FIG. 3A is a diagram showing functional blocks for illustrating an image processing section in this embodiment;

FIG. 3B is a flowchart showing a processing procedure of the image processing section in this embodiment;

FIG. 4 is a flowchart showing a procedure of calculating a degradation function (PSF image);

FIG. 5A is a diagram showing functional blocks for illustrating an image restoration processing section in this embodiment;

FIG. 5B is a flowchart showing a procedure of an image restoration process in the image restoration processing section in this embodiment;

FIG. 6A is a diagram showing functional blocks for illustrating the image processing section in the first variation;

FIG. 6B is a flowchart showing a processing procedure of the image processing section in the first variation;

FIG. 7 is a functional block diagram for illustrating the image restoration processing section in the first variation;

FIG. 8A is a diagram showing functional blocks for illustrating the image processing section in the second variation;

FIG. 8B is a flowchart showing the processing procedure of the image processing section in the second variation;

FIG. 9 is a diagram showing functional blocks for illustrating the image restoration processing section in the second variation;

FIG. 10A is a diagram showing functional blocks for illustrating the image restoration processing section in the third variation;

FIG. 10B is a flowchart showing a procedure of the image restoration process performed with regard to edge portions of an R component image and a B component image by the image restoration processing section in the third variation;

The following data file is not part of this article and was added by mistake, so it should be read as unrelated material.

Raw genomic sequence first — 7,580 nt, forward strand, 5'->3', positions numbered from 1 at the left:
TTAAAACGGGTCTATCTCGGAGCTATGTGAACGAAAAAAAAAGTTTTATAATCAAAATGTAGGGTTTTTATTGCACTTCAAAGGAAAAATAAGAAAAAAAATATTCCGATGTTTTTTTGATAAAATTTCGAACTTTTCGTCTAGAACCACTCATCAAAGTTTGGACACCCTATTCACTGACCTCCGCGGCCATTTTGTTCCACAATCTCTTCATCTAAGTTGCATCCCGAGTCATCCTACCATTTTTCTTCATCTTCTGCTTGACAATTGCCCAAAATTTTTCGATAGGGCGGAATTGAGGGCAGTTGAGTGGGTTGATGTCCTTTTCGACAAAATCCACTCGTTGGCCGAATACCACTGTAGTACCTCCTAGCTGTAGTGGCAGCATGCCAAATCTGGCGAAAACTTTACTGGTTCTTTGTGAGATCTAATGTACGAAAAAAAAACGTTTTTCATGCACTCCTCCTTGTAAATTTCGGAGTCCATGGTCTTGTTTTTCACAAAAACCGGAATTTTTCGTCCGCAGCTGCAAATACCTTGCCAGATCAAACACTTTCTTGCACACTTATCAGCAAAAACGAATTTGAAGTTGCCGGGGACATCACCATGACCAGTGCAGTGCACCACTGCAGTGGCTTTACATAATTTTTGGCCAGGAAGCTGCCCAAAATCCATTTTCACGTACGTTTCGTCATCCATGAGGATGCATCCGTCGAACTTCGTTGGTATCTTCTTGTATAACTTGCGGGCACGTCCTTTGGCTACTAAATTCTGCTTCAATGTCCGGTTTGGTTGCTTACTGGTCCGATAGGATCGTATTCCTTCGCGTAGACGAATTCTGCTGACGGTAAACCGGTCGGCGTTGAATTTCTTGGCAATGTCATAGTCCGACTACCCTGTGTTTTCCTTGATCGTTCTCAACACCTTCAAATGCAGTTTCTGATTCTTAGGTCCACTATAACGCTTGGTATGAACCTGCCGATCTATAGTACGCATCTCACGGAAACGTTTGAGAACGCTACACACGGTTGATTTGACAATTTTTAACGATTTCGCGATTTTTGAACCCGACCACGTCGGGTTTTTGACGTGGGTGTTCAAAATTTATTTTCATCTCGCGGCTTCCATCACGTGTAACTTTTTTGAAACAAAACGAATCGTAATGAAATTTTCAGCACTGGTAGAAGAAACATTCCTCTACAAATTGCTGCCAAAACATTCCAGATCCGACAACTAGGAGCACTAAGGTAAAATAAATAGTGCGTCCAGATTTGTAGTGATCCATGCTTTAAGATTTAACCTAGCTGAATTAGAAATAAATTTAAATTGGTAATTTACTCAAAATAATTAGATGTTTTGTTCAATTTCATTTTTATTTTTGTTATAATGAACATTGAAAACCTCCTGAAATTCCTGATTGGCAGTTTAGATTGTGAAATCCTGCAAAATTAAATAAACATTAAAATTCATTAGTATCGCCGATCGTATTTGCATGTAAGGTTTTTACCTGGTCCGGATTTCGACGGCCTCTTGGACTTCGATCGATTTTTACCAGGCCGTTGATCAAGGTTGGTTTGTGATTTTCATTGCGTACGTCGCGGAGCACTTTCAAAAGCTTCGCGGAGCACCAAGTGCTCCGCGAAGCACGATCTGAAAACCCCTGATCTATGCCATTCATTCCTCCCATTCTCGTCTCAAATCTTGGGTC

FIG. 11A is a diagram showing an example of a trace of a point light source on a CCD;

FIG. 11B is a diagram for illustrating the PSF image;

FIG. 12A is a diagram showing functional blocks for illustrating the image restoration processing section in the fourth variation;

FIG. 12B is a flowchart showing a procedure of the image restoration process performed by the image restoration processing section in the fourth variation;

FIG. 13 is a diagram showing functional blocks for illustrating the image restoration processing section in the fifth variation;

FIG. 14A is a diagram showing functional blocks for illustrating the image restoration processing section in the sixth variation;

FIG. 14B is a flowchart showing a procedure of the image restoration process performed with regard to the R component image and the B component image by the image restoration processing section in the sixth variation;

FIG. 15 is a flowchart showing a processing procedure of a pixel interpolation performed by an RGB interpolation section in the seventh variation;

FIG. 16A is a diagram for illustrating a center of gravity of the PSF image;

FIG. 16B is a diagram for illustrating the case of moving the center of gravity of the PSF image to a center of a particular pixel;